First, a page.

Lexington and Concord
Lexington was located eleven miles from Boston. It was a community of about seven hundred and fifty people in 1775. Lexington had been founded in 1642, originally known as Cambridge Farms. In 1691, the town formed its own parish. In 1692, a meetinghouse was built. In 1693, Muzzy's Tavern (later Buchman's) was licensed as a public house. In 1698, Reverend John Hancock arrived would minister to Lexington until his death in 1752. In 1711, land was purchased for a Common at the junction of the Concord, Bedford and Boston roads. In 1713, Lexington was incorporated. In 1714, a new and larger meetinghouse was built. In 1715, a schoolhouse was built..
In his fifty-four years as pastor in Lexington, Reverend Hancock had handled disputes and political issues in a way that conditioned the town to look to its religious leader as a valued advisor in temporal matters. In 1755, Reverend Jonas Clarke arrived at the age of twenty-four. He built on the legacy that Reverend Hancock had established and soon established himself at the center of the town's affairs.In 1765, it was Clarke who authored the town's protest of the Stamp Act. In 1774, the town began to make preparations for rebellion, elected a delegate for the Massachusetts Provincial Congress. The town also organized all the men over sixteen into an alarm list, militia and minutemen. They drilled and made preparations during the Winter of 1774-1775.
John Parker, a forty-five year old veteran of Rogers' Rangers of the French and Indian Wars was elected Captain. Lieutenant William Tidd was his chief aide. Robert Munroe, sixty-eight year old veteran who had carried the standard at Louisbourg and father-in-law of Tidd, was elected third-in-command, Ensign. Thirty-five year old Joseph Simonds was elected second ensign. Daniel Harrington, another son-in-law of Munroe, was clerk of the company. Francis Brown, who would later succeed Parker as commander, William Munroe, who was the proprietor of Munroe's Tavern and Ebenezer White were the sergeants of the company. Sixteen year old William Diamond was the drummer. There were one hundred and four men in the company of which there were twelve father-son combinations, one slave and two slave owners.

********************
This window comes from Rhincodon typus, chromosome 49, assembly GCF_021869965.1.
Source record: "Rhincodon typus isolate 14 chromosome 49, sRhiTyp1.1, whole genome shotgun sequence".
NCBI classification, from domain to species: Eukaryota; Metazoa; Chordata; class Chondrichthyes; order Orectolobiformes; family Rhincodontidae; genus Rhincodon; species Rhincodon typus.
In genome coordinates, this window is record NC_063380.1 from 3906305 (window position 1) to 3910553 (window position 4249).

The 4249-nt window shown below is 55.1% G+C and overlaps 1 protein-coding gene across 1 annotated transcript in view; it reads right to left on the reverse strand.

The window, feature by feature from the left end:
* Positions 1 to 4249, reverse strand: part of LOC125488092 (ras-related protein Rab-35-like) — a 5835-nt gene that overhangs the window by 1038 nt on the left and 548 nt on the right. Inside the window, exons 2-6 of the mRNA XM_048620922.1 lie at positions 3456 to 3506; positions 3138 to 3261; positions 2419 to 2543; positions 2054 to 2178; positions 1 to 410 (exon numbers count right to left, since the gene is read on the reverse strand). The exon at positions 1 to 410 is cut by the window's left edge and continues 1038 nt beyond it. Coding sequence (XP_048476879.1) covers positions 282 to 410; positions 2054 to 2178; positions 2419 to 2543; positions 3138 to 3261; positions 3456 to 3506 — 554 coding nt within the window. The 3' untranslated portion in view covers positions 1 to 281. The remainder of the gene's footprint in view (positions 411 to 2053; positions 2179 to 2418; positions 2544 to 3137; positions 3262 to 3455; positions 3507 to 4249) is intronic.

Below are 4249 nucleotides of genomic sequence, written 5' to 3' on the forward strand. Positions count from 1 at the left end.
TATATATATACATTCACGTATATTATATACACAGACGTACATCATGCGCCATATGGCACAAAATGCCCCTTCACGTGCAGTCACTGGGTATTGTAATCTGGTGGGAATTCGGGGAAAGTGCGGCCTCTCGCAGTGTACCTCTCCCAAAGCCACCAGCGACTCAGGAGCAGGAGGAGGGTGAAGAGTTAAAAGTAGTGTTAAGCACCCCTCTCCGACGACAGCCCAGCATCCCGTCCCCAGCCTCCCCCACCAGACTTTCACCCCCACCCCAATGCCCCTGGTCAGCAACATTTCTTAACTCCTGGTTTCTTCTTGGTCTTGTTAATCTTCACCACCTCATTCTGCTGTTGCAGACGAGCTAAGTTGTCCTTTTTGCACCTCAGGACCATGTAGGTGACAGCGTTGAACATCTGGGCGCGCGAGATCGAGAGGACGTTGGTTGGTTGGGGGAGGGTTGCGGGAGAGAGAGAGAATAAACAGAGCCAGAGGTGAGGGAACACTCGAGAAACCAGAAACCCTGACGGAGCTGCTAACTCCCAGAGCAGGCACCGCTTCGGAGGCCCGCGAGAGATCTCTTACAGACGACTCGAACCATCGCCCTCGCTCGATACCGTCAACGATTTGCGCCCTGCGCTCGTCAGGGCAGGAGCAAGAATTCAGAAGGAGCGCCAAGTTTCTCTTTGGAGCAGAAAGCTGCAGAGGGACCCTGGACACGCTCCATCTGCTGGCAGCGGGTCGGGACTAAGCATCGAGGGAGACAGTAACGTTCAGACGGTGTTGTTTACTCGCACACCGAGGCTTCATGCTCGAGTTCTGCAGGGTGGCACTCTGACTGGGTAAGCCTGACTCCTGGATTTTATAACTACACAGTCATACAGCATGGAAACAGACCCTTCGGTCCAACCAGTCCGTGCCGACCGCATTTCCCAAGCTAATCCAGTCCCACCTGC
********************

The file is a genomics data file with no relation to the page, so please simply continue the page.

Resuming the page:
Concord was founded on September 12, 1635. It was located some sixteen miles from Boston and five miles from Lexington. In 1775, it was about twice the size of Lexington with a population of fifteen hundred. Unlike Lexington, which was dominated by Patriots, Concord had Tories who made their loyalties clear. Also unlike Lexington, the town's pastor enjoyed far less influence over public opinion. In 1774, the Massachusetts Provincial Congress began meeting there.
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